This interview with Fred Vallaeys of Optmyzr is part of our Convirza Webinar Series, where we interview marketing experts from across North America. To view the transcript of Fred’s entire presentation visit our webinar library. A transcript of the Q&A portion is available below.
McKay: Awesome, Fred. Thank you for the webinar. That was great, very good. We’ve got a ton of questions here. So let’s get through as many as we can in the next ten minutes or so. We have someone who is asking: “I’ve got an AdWords account. I’ve had it for a long time, about 10 years. I would like to basically start over all my campaigns. Will this hurt my scores?” I assume she means quality scores. What’s the thought on that if you delete a bunch of stuff within your current campaign? Is it going to hurt you?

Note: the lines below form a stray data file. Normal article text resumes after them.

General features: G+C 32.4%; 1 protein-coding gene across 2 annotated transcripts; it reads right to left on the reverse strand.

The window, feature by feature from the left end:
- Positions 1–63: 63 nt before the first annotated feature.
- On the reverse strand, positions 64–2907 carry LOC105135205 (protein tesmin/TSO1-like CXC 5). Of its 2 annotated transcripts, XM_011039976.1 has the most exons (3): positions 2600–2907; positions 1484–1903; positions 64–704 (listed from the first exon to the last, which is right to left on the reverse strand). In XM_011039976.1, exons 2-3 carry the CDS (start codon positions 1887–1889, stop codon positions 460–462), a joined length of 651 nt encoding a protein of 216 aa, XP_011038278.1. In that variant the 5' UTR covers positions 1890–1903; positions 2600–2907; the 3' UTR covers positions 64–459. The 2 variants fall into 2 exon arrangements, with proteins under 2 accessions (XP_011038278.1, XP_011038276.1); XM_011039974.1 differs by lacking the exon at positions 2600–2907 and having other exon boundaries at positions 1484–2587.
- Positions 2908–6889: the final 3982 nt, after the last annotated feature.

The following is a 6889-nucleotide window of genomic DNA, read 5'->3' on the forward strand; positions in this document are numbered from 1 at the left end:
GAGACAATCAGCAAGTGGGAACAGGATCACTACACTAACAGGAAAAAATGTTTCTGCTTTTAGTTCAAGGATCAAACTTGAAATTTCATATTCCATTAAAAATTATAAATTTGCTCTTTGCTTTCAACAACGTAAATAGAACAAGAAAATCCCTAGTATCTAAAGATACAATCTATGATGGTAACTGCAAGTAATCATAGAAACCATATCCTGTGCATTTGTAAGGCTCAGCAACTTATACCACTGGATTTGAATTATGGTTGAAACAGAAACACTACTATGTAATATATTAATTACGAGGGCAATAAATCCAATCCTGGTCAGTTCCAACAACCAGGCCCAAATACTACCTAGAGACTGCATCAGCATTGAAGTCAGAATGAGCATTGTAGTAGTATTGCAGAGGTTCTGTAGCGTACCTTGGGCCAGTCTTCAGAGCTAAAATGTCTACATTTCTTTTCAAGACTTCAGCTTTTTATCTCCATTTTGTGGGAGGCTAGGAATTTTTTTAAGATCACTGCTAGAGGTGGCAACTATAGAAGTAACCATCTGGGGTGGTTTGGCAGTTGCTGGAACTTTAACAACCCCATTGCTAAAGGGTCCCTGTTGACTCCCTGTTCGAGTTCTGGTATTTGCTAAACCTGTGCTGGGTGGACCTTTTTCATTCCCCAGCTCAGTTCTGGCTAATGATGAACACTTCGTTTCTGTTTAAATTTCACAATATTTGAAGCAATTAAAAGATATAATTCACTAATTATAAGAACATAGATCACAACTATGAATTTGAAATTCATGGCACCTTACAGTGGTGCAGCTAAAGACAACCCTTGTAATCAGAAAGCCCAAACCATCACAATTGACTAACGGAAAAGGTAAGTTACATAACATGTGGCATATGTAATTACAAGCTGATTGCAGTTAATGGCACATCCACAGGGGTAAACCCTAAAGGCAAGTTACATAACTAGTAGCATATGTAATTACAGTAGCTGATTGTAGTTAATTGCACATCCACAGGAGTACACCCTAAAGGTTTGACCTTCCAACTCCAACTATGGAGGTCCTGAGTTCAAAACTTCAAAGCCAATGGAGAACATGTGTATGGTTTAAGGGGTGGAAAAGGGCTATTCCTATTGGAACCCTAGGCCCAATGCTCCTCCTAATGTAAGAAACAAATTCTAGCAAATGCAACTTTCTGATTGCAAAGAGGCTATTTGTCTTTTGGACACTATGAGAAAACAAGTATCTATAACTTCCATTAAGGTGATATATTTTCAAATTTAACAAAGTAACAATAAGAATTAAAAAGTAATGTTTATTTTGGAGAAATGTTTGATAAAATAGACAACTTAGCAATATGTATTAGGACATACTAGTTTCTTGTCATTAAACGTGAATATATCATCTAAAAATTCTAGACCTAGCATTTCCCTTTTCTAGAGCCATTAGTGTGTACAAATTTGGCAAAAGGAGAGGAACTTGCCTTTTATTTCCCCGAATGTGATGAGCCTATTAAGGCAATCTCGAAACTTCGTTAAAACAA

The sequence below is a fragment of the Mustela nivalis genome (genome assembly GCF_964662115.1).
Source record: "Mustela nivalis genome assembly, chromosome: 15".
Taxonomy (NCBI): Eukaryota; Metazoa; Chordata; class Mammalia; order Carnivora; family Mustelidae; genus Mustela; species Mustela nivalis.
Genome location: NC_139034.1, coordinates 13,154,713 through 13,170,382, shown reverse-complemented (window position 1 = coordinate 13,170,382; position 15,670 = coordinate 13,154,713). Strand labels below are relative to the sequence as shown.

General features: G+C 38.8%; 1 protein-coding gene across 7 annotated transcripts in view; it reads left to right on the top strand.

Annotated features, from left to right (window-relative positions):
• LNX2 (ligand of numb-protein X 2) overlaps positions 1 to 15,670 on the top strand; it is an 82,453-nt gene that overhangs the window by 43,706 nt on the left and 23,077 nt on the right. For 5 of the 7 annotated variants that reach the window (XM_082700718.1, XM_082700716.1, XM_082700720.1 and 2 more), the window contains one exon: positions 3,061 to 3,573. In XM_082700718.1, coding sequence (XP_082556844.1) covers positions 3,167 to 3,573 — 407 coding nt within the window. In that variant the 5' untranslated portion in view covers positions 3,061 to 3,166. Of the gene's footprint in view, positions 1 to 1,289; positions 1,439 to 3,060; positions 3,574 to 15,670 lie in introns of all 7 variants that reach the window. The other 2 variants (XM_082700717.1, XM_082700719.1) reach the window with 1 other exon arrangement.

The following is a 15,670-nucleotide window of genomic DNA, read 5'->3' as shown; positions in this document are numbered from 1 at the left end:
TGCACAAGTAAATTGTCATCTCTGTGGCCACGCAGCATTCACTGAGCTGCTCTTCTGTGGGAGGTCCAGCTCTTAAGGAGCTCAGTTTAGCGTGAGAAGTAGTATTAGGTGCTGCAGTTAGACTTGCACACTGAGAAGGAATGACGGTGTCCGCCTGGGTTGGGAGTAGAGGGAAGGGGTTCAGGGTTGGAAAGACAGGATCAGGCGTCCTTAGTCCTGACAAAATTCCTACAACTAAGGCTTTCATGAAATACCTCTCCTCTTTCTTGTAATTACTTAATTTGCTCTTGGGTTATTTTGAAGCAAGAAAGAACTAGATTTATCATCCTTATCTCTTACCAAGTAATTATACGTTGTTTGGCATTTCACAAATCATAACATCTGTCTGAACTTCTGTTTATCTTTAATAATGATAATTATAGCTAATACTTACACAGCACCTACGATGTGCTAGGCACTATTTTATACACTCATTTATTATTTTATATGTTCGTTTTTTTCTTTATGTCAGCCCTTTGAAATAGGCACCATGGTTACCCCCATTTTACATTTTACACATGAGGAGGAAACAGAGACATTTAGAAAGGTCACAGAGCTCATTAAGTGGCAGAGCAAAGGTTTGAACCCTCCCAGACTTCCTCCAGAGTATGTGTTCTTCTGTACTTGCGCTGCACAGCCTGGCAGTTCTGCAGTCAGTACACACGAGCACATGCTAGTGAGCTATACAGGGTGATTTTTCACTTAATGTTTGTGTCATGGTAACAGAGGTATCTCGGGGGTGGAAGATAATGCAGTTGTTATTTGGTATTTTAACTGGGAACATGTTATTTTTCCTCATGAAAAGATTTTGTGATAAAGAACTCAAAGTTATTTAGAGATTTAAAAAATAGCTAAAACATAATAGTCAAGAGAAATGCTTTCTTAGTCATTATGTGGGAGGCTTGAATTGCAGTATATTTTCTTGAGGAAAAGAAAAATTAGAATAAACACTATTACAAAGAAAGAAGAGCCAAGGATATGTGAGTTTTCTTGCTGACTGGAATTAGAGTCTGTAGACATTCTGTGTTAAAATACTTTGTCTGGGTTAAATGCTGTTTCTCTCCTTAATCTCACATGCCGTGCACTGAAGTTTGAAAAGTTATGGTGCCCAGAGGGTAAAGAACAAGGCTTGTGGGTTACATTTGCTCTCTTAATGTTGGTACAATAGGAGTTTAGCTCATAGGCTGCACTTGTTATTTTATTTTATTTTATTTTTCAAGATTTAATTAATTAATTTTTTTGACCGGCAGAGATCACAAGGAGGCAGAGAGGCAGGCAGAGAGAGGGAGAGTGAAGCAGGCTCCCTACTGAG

Fred: It’s a pretty complex question, Susan, but it’s a good one. Google saves basically all the information. So if you’re going to be rebuilding your whole accounts but you’re still going to be using the same visible URL, Google knows a lot about the performance of that visible URL. Google obviously outsources a lot of account history from how the account has historical done. Typically, when people comment, they say, “I want to rebuild my account from scratch,” it’s because they either understand they have bad account level quality score and they want to get away from that. So in that case, go ahead and start up a new account as opposed to using the same account, and build it up slowly, build it up methodically. So figure out what would the components of my old account that had a good quality score, and maybe start off by putting those into the new account. So that Google starts up, it still is going to have some historical reference to how that domain was doing in the other account. So that’s going to set you a base level that may be a little bit lower than what you were expecting.